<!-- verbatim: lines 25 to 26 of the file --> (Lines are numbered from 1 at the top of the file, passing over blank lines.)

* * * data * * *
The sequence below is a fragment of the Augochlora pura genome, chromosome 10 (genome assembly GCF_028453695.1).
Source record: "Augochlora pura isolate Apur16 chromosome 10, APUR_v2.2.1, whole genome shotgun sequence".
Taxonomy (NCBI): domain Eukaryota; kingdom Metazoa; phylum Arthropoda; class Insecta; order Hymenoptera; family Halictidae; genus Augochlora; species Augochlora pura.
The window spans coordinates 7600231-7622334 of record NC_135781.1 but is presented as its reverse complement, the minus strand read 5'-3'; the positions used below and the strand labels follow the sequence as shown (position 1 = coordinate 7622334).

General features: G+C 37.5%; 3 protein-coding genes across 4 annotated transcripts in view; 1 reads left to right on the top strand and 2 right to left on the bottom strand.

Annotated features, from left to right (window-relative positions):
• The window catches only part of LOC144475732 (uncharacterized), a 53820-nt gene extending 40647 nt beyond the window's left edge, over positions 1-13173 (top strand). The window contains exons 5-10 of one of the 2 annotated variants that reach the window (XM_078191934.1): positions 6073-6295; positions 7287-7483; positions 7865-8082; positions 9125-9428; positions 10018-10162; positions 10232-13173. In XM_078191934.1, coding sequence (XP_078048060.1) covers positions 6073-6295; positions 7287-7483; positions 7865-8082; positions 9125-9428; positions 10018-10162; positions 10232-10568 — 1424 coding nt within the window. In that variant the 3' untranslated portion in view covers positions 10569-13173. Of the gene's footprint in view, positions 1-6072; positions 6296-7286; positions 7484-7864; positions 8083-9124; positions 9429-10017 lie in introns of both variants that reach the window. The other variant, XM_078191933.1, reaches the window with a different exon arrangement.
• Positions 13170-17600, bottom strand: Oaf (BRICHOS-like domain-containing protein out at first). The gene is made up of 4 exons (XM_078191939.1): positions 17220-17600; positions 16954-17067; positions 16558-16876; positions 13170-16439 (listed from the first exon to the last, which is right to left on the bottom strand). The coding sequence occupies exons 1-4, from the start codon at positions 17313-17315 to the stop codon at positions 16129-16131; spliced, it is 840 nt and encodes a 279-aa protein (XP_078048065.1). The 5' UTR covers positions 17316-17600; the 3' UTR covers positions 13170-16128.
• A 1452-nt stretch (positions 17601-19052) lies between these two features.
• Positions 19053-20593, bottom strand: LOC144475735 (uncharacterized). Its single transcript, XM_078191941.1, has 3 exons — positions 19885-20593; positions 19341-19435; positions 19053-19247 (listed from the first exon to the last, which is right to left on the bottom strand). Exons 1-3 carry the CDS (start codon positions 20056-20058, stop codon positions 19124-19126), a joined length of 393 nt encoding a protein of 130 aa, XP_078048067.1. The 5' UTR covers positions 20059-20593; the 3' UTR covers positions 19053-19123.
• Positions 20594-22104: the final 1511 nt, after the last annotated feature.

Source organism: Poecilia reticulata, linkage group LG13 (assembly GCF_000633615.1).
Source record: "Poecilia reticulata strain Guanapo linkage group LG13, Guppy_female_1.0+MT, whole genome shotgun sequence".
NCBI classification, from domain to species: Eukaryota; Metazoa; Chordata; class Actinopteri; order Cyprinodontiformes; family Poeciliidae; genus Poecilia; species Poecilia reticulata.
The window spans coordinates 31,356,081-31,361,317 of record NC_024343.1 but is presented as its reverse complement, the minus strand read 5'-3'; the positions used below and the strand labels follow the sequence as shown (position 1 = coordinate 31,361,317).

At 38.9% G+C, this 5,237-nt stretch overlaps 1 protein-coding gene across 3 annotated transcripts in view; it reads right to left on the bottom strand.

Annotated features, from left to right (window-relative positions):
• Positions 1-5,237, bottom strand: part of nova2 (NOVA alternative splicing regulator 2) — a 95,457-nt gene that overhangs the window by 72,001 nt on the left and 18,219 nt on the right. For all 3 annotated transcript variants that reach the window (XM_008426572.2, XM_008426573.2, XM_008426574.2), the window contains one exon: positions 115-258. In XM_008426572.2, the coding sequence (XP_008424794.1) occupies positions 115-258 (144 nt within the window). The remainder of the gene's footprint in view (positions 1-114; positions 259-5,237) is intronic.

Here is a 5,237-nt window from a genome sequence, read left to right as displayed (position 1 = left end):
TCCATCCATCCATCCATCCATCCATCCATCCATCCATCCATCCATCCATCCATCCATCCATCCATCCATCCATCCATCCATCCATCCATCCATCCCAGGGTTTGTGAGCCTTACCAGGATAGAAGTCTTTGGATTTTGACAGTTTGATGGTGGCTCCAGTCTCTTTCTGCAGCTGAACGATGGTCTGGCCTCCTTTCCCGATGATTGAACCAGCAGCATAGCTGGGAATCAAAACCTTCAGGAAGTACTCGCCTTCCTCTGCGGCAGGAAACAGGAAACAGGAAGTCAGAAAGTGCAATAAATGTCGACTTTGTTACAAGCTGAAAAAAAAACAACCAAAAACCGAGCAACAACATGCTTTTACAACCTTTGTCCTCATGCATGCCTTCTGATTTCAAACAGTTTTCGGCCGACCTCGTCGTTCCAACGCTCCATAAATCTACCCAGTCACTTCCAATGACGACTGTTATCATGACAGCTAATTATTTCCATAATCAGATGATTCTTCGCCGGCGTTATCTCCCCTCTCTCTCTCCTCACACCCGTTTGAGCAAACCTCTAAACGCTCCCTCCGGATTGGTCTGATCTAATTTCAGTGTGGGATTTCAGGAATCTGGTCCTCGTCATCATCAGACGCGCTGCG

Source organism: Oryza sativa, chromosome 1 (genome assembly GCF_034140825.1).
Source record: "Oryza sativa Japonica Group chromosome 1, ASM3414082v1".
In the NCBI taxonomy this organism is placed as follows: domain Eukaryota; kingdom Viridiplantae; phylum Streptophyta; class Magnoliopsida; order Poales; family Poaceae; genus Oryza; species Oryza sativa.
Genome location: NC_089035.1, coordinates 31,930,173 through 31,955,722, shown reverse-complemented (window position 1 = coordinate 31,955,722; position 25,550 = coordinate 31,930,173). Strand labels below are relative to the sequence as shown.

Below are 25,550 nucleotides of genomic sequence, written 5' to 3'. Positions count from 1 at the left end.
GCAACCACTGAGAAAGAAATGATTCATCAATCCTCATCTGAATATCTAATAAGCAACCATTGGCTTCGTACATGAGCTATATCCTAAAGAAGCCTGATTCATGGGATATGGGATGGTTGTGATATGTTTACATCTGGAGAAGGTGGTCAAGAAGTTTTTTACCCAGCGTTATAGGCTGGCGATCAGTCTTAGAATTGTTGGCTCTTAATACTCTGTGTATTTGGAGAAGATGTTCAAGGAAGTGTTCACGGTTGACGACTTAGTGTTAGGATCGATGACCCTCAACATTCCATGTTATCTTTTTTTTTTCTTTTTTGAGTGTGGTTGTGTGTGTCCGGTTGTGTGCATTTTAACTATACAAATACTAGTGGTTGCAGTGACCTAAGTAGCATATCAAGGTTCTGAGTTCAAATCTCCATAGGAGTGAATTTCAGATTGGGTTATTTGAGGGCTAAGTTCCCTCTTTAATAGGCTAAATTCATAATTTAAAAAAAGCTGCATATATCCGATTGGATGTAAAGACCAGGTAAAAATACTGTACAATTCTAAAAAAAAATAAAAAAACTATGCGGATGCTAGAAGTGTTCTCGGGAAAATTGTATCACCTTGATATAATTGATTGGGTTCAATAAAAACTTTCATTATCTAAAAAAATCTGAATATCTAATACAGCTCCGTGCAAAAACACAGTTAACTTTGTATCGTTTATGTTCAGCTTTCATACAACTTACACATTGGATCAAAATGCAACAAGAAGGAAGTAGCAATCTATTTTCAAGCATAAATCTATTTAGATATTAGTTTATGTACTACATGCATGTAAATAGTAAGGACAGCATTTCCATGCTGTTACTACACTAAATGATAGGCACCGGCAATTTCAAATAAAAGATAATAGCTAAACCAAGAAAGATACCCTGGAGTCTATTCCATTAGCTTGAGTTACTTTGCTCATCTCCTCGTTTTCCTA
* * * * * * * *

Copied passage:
Below are 25,550 nucleotides of genomic sequence, written 5' to 3'. Positions count from 1 at the left end.
GCAACCACTGAGAAAGAAATGATTCATCAATCCTCATCTGAATATCTAATAAGCAACCATTGGCTTCGTACATGAGCTATATCCTAAAGAAGCCTGATTCATGGGATATGGGATGGTTGTGATATGTTTACATCTGGAGAAGGTGGTCAAGAAGTTTTTTACCCAGCGTTATAGGCTGGCGATCAGTCTTAGAATTGTTGGCTCTTAATACTCTGTGTATTTGGAGAAGATGTTCAAGGAAGTGTTCACGGTTGACGACTTAGTGTTAGGATCGATGACCCTCAACATTCCATGTTATCTTTTTTTTTTCTTTTTTGAGTGTGGTTGTGTGTGTCCGGTTGTGTGCATTTTAACTATACAAATACTAGTGGTTGCAGTGACCTAAGTAGCATATCAAGGTTCTGAGTTCAAATCTCCATAGGAGTGAATTTCAGATTGGGTTATTTGAGGGCTAAGTTCCCTCTTTAATAGGCTAAATTCATAATTTAAAAAAAGCTGCATATATCCGATTGGATGTAAAGACCAGGTAAAAATACTGTACAATTCTAAAAAAAAATAAAAAAACTATGCGGATGCTAGAAGTGTTCTCGGGAAAATTGTATCACCTTGATATAATTGATTGGGTTCAATAAAAACTTTCATTATCTAAAAAAATCTGAATATCTAATACAGCTCCGTGCAAAAACACAGTTAACTTTGTATCGTTTATGTTCAGCTTTCATACAACTTACACATTGGATCAAAATGCAACAAGAAGGAAGTAGCAATCTATTTTCAAGCATAAATCTATTTAGATATTAGTTTATGTACTACATGCATGTAAATAGTAAGGACAGCATTTCCATGCTGTTACTACACTAAATGATAGGCACCGGCAATTTCAAATAAAAGATAATAGCTAAACCAAGAAAGATACCCTGGAGTCTATTCCATTAGCTTGAGTTACTTTGCTCATCTCCTCGTTTTCCTA